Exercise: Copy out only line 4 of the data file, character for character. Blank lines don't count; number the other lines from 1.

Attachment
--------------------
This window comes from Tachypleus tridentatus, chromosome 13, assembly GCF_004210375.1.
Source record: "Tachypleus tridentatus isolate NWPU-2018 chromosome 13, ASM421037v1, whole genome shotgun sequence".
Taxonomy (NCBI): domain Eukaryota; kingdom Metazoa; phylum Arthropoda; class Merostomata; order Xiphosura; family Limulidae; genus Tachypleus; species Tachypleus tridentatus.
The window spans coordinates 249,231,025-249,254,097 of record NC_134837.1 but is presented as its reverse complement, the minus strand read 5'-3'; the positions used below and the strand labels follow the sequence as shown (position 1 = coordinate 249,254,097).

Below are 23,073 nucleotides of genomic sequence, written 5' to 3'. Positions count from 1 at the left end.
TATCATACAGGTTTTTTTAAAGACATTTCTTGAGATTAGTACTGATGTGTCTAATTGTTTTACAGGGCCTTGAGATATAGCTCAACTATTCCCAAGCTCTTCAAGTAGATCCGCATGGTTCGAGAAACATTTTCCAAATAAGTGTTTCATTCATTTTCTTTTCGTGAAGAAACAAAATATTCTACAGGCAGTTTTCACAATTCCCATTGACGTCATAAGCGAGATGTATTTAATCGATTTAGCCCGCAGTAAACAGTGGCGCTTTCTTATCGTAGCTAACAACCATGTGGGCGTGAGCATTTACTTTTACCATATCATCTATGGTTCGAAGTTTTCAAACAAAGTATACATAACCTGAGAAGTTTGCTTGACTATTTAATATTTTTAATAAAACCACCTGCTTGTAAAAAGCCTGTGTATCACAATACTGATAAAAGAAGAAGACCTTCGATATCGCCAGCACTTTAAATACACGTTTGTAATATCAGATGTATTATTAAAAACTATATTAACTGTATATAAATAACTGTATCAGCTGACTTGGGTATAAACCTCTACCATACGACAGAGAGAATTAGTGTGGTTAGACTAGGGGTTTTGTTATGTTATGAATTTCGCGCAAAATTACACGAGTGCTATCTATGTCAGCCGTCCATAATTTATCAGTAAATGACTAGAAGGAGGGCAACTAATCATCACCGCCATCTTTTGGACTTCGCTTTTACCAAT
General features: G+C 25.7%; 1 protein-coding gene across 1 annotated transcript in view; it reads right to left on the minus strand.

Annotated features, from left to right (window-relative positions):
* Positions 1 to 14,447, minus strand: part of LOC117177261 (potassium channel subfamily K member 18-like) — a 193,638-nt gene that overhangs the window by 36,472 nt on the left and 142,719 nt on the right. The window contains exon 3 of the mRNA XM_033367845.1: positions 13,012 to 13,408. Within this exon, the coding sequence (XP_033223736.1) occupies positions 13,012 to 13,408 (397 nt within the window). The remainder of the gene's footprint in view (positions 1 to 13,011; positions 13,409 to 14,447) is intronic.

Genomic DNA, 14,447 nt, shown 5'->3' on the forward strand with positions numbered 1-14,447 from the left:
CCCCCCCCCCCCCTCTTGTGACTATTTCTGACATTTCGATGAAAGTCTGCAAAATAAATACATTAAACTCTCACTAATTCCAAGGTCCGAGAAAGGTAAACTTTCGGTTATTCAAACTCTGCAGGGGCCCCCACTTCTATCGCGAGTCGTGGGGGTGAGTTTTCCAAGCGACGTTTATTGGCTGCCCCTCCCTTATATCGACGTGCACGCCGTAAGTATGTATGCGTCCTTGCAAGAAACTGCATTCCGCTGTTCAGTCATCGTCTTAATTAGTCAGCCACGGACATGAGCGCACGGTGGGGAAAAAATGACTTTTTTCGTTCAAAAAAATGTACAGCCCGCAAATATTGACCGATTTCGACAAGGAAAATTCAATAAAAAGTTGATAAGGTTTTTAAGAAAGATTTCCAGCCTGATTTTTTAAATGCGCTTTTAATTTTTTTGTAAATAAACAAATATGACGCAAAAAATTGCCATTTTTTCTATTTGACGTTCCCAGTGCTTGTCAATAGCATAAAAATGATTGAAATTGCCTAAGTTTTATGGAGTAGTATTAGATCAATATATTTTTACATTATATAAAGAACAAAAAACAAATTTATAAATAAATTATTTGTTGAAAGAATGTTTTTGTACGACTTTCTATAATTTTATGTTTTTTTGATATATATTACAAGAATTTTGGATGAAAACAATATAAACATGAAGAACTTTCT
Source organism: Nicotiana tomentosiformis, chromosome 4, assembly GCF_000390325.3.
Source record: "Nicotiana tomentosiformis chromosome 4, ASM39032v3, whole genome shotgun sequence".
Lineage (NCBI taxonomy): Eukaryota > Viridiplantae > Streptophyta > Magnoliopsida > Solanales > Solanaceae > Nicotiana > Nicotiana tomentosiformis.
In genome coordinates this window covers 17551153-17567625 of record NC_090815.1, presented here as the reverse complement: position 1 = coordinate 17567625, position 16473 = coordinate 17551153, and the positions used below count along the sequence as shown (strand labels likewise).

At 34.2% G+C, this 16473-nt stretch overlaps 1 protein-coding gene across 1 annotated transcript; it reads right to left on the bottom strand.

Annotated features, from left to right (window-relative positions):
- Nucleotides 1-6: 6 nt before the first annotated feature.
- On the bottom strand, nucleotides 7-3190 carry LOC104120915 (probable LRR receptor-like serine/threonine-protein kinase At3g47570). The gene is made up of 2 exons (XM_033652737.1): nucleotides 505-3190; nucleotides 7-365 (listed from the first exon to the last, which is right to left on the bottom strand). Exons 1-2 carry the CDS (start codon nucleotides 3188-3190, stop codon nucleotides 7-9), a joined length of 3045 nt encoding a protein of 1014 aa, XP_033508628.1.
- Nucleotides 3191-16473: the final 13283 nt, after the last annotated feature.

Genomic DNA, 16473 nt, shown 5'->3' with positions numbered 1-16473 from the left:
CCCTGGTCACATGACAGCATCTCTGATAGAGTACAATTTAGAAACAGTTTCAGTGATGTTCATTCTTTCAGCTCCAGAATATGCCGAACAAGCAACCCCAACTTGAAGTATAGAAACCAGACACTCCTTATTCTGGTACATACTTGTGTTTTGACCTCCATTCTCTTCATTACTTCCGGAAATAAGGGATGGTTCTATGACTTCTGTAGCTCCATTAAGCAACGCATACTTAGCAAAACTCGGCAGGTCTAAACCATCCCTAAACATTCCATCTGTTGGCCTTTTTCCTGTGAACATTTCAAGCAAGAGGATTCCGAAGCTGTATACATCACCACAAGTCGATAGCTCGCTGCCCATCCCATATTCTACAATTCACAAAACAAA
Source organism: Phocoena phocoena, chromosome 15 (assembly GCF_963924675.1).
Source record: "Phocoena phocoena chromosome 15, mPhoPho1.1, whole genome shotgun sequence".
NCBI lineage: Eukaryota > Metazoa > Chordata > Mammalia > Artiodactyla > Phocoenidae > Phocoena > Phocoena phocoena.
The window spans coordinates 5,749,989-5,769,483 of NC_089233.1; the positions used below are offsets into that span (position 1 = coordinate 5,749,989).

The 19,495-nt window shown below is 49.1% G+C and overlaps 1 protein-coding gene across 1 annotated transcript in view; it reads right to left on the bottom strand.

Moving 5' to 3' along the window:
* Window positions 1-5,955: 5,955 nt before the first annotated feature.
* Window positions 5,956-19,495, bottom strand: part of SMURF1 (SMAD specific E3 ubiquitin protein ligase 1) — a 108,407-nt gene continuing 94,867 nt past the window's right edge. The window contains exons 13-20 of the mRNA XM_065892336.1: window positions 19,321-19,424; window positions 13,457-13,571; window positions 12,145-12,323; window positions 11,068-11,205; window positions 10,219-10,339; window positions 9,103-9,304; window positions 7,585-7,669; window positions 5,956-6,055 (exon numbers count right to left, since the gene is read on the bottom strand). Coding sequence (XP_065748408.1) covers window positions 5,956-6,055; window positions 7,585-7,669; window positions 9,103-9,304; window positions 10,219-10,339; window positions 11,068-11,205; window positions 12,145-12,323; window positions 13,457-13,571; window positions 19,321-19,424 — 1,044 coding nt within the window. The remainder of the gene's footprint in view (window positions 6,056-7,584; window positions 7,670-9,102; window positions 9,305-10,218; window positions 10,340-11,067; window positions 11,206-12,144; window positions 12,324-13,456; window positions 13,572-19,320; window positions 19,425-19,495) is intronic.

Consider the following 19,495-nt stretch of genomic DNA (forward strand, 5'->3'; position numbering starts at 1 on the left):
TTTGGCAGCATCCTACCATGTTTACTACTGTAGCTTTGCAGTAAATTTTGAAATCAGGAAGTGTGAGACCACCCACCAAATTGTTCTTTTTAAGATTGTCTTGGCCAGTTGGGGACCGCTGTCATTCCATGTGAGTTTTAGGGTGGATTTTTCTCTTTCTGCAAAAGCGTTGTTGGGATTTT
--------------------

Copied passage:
The window spans coordinates 249,231,025-249,254,097 of record NC_134837.1 but is presented as its reverse complement, the minus strand read 5'-3'; the positions used below and the strand labels follow the sequence as shown (position 1 = coordinate 249,254,097).